Eli Wiesel: A Man For All Seasons, Keeper Of The World's Conscience

The news was succinct: "Elie Wiesel, the Auschwitz survivor who became an eloquent witness for the six million Jews slaughtered in World War II and who, more than anyone else, seared the memory of the Holocaust on the world's conscience, died on Saturday at his home in Manhattan. He was 87."

When I heard the news, I teared up just as I did when I had heard that Nelson Mandel has passed December 5th, 2013, at the age of 95.

There have been many many tragic events and public persons who passed in the last decades whose lives have caused me to pause and reflect.

But, Eli Wiesel's passing, to me, provoked years of embedded grief that occasionally surface when I think of Martin Luther King Jr., or the three civil rights workers, James Chaney, Andrew Goodman and Michael Schwerner murdered by the Klan in Philadelphia, the killing of parishioners in Emanuel African Methodist Episcopal Church during a Bible study meeting 
in Charleston June 17, 2015, the earlier shooting of children in Newton, and, more recently, the wanton carnage in Orlando, and the monthly gun deaths in Chicago and other Black communities nationwide.

Eli Wiesel, however, was our guardian, our lighthouse, our keeper of the world's conscience. He was something special to me, even though I never met him, as I know he was to so so many others.

Regrettably, there were efforts during the past two years of persons who tried to arrange for me to meet him. Not meeting him and speaking with him personally will always be an irreplaceable lost opportunity.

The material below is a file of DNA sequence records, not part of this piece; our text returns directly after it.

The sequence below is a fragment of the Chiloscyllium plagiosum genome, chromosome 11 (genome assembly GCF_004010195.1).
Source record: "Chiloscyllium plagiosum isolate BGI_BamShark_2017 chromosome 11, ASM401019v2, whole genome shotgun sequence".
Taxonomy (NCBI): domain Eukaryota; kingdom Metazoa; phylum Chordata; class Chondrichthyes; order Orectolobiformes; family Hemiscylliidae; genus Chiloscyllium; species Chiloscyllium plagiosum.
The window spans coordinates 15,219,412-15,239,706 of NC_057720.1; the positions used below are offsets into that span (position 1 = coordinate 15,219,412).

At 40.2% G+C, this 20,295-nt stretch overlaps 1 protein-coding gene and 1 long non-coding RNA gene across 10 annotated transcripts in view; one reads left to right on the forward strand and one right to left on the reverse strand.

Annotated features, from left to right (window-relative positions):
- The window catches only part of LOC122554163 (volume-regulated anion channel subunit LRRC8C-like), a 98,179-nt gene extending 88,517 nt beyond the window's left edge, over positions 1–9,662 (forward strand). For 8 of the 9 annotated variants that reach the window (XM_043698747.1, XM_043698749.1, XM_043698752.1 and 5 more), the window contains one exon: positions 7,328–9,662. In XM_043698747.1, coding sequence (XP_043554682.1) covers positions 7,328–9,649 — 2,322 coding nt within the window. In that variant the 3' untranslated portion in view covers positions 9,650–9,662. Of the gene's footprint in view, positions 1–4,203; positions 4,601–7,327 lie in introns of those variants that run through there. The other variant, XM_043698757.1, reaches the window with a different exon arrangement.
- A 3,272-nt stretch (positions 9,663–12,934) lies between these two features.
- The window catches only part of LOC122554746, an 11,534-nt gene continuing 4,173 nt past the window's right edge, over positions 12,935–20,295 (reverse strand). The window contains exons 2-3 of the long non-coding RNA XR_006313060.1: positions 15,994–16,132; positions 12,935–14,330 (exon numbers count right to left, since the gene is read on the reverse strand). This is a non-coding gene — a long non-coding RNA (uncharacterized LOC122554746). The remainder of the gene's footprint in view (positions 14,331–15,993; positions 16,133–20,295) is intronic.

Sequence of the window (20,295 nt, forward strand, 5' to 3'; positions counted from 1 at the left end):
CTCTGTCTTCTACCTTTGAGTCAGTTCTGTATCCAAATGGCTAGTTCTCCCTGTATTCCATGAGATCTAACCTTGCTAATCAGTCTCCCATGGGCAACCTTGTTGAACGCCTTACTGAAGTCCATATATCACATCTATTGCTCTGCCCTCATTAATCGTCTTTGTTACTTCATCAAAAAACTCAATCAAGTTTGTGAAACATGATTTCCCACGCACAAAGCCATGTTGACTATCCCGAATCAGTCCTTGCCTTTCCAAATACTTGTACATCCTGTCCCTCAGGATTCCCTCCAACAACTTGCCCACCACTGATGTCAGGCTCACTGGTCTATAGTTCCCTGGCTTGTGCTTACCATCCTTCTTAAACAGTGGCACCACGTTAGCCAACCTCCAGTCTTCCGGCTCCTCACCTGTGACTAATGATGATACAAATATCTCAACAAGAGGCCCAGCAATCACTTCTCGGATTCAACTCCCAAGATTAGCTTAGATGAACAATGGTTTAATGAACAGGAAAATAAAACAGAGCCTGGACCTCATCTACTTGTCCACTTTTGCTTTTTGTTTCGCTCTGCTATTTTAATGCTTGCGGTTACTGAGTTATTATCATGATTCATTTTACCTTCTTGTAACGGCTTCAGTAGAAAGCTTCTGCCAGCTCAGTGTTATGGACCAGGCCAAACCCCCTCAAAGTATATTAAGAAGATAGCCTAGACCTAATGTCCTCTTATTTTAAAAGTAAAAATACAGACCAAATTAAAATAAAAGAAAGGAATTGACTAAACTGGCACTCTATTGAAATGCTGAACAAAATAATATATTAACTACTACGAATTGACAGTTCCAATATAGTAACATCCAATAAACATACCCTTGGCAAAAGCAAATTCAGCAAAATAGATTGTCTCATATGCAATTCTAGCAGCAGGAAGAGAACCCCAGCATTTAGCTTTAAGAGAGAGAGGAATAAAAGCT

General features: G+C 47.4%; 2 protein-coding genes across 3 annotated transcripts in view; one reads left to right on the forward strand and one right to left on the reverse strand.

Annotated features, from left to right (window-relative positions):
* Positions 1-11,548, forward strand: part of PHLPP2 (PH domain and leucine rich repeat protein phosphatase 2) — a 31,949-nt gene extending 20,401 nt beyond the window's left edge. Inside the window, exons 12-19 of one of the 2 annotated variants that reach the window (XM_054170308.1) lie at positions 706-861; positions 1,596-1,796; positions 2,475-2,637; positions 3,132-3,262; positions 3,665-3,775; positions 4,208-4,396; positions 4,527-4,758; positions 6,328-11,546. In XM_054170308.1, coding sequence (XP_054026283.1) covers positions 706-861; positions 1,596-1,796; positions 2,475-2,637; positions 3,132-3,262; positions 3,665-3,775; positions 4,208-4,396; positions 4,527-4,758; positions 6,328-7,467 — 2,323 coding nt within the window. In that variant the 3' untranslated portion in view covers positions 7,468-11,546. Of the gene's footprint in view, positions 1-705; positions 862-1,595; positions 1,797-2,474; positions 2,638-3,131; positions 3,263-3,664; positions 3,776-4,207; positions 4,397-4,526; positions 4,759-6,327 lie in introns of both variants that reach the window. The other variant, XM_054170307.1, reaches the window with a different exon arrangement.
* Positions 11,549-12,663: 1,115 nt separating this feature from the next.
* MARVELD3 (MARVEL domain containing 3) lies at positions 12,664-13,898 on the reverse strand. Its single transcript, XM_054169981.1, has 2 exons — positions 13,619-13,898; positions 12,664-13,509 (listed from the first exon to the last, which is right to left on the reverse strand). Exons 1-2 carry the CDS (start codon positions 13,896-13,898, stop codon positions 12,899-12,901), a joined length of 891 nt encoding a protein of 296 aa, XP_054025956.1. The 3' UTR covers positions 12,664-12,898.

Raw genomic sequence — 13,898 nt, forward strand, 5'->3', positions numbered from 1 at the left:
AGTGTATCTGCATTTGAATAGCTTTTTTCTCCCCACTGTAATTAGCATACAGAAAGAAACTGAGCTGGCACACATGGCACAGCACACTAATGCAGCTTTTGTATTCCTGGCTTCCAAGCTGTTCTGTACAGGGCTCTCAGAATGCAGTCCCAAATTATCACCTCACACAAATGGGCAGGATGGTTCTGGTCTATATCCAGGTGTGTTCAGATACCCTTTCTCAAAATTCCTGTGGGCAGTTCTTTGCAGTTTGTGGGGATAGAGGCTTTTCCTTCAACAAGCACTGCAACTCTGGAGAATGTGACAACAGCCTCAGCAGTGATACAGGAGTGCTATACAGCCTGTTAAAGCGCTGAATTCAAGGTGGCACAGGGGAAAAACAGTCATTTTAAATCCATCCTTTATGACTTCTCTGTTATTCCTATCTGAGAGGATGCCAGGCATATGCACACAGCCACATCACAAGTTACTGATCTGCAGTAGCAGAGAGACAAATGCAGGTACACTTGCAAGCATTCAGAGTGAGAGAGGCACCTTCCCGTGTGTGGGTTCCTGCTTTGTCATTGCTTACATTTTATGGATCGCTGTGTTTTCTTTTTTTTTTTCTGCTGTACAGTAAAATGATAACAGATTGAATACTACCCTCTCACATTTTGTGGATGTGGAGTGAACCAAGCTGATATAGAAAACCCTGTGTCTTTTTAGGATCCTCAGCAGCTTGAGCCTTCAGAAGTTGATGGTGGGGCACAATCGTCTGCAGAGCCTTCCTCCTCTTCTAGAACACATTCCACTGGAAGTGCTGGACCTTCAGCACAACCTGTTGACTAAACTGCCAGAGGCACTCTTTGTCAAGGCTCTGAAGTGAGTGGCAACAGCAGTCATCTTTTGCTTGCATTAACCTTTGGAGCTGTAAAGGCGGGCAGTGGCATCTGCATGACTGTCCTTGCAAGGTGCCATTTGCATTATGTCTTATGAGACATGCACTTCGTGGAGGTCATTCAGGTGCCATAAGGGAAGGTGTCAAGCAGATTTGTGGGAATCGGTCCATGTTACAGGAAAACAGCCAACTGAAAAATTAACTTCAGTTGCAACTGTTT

Then, I reflected on something I had filed away about Eli Wiesel in my research data base. It was the text of his Nobel Peace Prize acceptance speech December 11, 1986. It is in the same folder where I keep the text of Rabbi Joachim Prinz, President of the The American Jewish Congress' speech at the August 28th, 1963 March on Washington For Jobs and Freedom.

In his Nobel Peace Prize speech Eli Wiesel said:

I have tried to keep memory alive (of the Holocaust), I have tried to fight those who would forget. Because if we forget, we are guilty, we are accomplices... I swore never to be silent whenever and wherever human beings endure suffering and humiliation.

We must always take sides. Neutrality helps the oppressor, never the victim. Silence encourages the tormentor, never the tormented.

Sometimes we must interfere. When human lives are endangered, when human dignity is in jeopardy, national borders and sensitivities become irrelevant. Wherever men or women are persecuted because of their race, religion, or political views, that place must -- at that moment -- become the center of the universe.

There is so much injustice and suffering crying out for our attention: victims of hunger, of racism, and political persecution, writers and poets, prisoners in so many lands governed by the Left and by the Right. Human rights are being violated on every continent. More people are oppressed than free.